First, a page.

Understanding Your Offer
Understanding Your Offer
Financial assistance is based on information provided by students and families and is distributed as equitably as possible. Students must apply for financial aid every year. If family circumstances remain consistent, the need-based portion of the financial aid package should remain relatively consistent from year to year. Significant income changes and/or a change in household size or the number of students in college can have a major impact on eligibility.
It is important to remember that regulatory changes and the availability of federal and state funds may vary from year to year and may impact the amount of aid we are able to award. Eligibility for federal funds is determined from the information provided each year on the FAFSA.
If a student moves off campus, their average costs are lower, and that adjustment is reflected in a reduced award. Off-campus room and board costs can vary greatly. We use an average off-campus budget, which is approximately $3,500 lower than the on-campus budget.
Eligibility for need-based financial aid is determined by federal Department of Education regulations and University policies governing financial aid programs. Using the information provided on the FAFSA, we calculate the resources students and families are expected to contribute toward educational costs. These resources, known as the expected family contribution, are subtracted from a standard budget of expected educational expenses, or cost of attendance.
The difference between the expected family contribution and the cost of attendance is the maximum eligibility for need-based assistance. While we are unable to award to full calculated need, we do offer a wide range of financing options to assist families.
If a student was once a citizen of another country but now has status as an immigrant or permanent resident, they are eligible to apply for financial aid.
To remain eligible for federal, state and institutional financial aid, all students must meet the minimum requirements of satisfactory academic progress.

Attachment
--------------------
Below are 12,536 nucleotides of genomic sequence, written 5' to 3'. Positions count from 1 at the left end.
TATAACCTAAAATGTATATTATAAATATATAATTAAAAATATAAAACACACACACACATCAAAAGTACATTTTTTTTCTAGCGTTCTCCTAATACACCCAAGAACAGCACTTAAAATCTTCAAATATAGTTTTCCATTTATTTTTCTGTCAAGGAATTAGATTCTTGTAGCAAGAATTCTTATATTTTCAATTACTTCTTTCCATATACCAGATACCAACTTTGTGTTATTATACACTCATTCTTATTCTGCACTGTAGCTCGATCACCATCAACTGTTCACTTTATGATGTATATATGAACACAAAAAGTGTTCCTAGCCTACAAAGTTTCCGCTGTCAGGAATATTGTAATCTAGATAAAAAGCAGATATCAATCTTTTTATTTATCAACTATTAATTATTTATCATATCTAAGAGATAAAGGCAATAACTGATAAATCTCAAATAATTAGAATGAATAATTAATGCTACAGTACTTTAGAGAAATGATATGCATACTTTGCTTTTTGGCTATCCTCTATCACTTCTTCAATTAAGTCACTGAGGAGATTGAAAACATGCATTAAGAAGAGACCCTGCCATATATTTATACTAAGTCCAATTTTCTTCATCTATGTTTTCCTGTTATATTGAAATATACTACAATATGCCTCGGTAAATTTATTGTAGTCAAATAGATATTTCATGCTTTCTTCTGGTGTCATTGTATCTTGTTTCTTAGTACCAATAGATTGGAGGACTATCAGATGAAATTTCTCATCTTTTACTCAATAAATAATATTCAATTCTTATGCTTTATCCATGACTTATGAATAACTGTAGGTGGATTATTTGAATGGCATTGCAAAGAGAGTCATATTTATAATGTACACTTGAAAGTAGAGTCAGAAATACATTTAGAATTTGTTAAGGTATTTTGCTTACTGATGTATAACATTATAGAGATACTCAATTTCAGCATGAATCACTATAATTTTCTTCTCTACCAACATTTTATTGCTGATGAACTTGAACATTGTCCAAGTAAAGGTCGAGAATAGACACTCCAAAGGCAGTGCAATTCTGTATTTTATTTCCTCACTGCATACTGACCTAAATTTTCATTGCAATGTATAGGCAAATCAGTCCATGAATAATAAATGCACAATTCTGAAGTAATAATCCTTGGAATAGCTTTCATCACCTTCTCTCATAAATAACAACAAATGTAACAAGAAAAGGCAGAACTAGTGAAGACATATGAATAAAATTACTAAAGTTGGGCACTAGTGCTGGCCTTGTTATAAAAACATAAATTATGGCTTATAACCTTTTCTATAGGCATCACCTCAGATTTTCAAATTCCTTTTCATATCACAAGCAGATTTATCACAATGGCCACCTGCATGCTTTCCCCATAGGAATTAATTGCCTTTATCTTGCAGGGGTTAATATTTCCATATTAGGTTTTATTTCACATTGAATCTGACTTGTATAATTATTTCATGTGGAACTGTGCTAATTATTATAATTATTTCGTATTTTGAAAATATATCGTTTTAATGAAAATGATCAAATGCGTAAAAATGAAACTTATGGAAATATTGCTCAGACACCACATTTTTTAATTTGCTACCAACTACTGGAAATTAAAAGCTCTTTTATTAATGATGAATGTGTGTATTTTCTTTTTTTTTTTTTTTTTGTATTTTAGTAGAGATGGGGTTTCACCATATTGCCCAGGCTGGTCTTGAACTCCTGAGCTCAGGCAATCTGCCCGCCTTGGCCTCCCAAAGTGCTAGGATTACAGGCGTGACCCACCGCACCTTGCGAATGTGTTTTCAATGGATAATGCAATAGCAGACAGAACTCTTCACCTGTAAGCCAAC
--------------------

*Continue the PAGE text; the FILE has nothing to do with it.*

Most financial aid funded by Salve Regina requires full-time attendance. Some government programs require only part-time attendance, although amounts are prorated. Acceptance to a program is required for both University aid and government programs.
The definitions for enrollment status are as follows:
- Full-time: 12 or more credits in a semester
- Three-quarter time: 9-11 credits in a semester
- Half-time: 6-8 credits in a semester
- Less than half-time: Fewer than 6 credits in a semester
Students receiving merit-based scholarships are required to maintain a minimum cumulative GPA (refer to the academic scholarship agreement for GPA requirements) and must be enrolled full time. Merit-based aid is based on residency status at the time of admission. If residency status changes from resident to commuter, or if a student is studying abroad, the amount of merit-based aid will decrease. On average, the decrease is $3,500 for the academic year based on the lower cost of attendance.
If a family’s financial situation changes considerably from one year to the next due to extenuating circumstances such as the death of a parent, unemployment, retirement or significant out-of-pocket medical expenses, please contact our office for guidance.
Requests for consideration of aid must be made in writing to the Office of Financial Aid. All requested documentation must be submitted prior to a review for special circumstances.
If a student’s parents are divorced or separated, any additional documentation requested to support a reconsideration due to special circumstances must be submitted by the parent with whom the student lives with most of the year. If a student spends an equal amount of time with each parent, documentation must come from the parent who provided most of the financial support for the past year. By law, stepparent income must be included in the household income of the custodial parent.
In some instances, a student may have both special and unusual circumstances.
To apply for funding as an independent student, a student must meet one of the qualifications listed on the FAFSA. Self-supporting students do not qualify as independent without meeting one of the established criteria.
There are times when unusual circumstances (e.g., human trafficking, refugee or asylee status, parental abandonment, incarceration) allow a financial administrator to adjust a student’s dependency status on the FAFSA.
Requests for consideration of aid must be made in writing to the Office of Financial Aid. In some instances, a student may have both special and unusual circumstances.